Will any of the impecunious and infirm die on the operating table? That can't be discounted, as much as we hope it can be avoided.
The shouts of "hell mend you, it's your own fault" emanate from another place.
But no club in the SPL is a financial basket case because of events in 2012.
Those events might yet quicken a monetary decline. Eventually they might be pinpointed as the tumbling pebbles that set off an avalanche of doom at some clubs.
It's likely, however, that any club that falls victim will already have been flirting with financial insanity.
Most clubs need to think smarter. There's a leadership deficit in Scottish football and it's evident at club level and national level.
There's nothing inherently wrong with accountants and marketing men running clubs or running the game.
There is a problem if we have incompetent accountants and incompetent marketing men running clubs and running the game.
And that's been a problem since Motherwell-born billionaires were still Motherwell-born billionaires.
What solace can be sought from the football?
Some games have been absolutely honking.
The winter break by any other name was ushered in with a derby howler at Tynecastle.
Funny thing though. As Hearts racked up 500 corners in a 15 minute spell, as the Hibs defence heroically repelled the maroon advance then stood heroically about looking glaikit in the six yard box waiting for the next barrage, I was involved in that game.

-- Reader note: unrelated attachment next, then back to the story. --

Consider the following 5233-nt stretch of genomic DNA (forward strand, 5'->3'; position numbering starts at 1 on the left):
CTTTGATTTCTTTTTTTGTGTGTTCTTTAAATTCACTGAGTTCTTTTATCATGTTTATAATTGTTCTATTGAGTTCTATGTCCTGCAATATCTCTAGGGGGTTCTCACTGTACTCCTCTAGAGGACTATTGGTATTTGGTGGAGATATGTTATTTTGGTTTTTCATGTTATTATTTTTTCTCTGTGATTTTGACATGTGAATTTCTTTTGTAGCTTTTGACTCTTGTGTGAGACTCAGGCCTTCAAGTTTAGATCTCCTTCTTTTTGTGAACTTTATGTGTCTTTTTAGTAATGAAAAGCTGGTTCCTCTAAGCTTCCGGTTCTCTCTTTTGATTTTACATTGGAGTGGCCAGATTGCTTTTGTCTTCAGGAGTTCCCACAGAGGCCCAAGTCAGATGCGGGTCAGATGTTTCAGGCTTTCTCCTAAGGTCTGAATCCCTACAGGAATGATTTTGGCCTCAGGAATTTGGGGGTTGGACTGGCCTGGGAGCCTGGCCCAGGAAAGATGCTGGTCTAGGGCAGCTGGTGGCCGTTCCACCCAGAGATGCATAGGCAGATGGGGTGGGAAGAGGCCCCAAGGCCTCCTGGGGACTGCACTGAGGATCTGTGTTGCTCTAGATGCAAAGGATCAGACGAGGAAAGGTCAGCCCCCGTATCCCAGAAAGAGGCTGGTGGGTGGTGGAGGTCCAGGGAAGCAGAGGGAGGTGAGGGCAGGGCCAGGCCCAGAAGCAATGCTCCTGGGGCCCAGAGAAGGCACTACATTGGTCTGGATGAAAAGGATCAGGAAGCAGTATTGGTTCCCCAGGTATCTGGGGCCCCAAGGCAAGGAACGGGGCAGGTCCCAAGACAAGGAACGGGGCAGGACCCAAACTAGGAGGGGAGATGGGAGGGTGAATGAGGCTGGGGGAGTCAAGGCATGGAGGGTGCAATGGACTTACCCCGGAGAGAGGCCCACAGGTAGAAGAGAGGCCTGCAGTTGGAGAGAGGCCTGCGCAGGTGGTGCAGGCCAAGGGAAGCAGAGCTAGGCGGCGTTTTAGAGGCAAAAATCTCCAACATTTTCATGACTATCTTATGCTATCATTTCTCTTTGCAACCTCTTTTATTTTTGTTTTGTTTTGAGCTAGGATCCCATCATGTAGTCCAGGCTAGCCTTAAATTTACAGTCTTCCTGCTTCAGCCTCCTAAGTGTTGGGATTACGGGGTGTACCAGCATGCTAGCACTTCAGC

Purple of face, hoarse of throat involvement.
The Sky sponsored imperialism of English football and the Scottish media's "no such thing as a meaningless Old Firm game" mantra can hide an obvious truth: without an emotional attachment to one of the teams, televised games are often pish.
People tell me - I say it myself - that nobody outside Scotland is interested in the SPL.
People - often the very same people - tell me that a lot of televised games are dire adverts for the SPL.
Surely we can take comfort from that? Crap, aye. But in the SPL nobody can see you being crap.
And we've given our TV masters a few moments of excitement, the odd flash of skill, the unearthing of a player or two who might, with a fair wind, one day be talked up during Sky's coverage of Swansea v Wigan.
The patient still has a pulse.
I once overheard a chat in my local:
"Seen Joe lately?"
"Aye, awffy limp he's got now."
"Aye, right enough. Bad limp. He's a quick limper though, he can limp at quite a rate."
Armageddon is not catching up with us yet.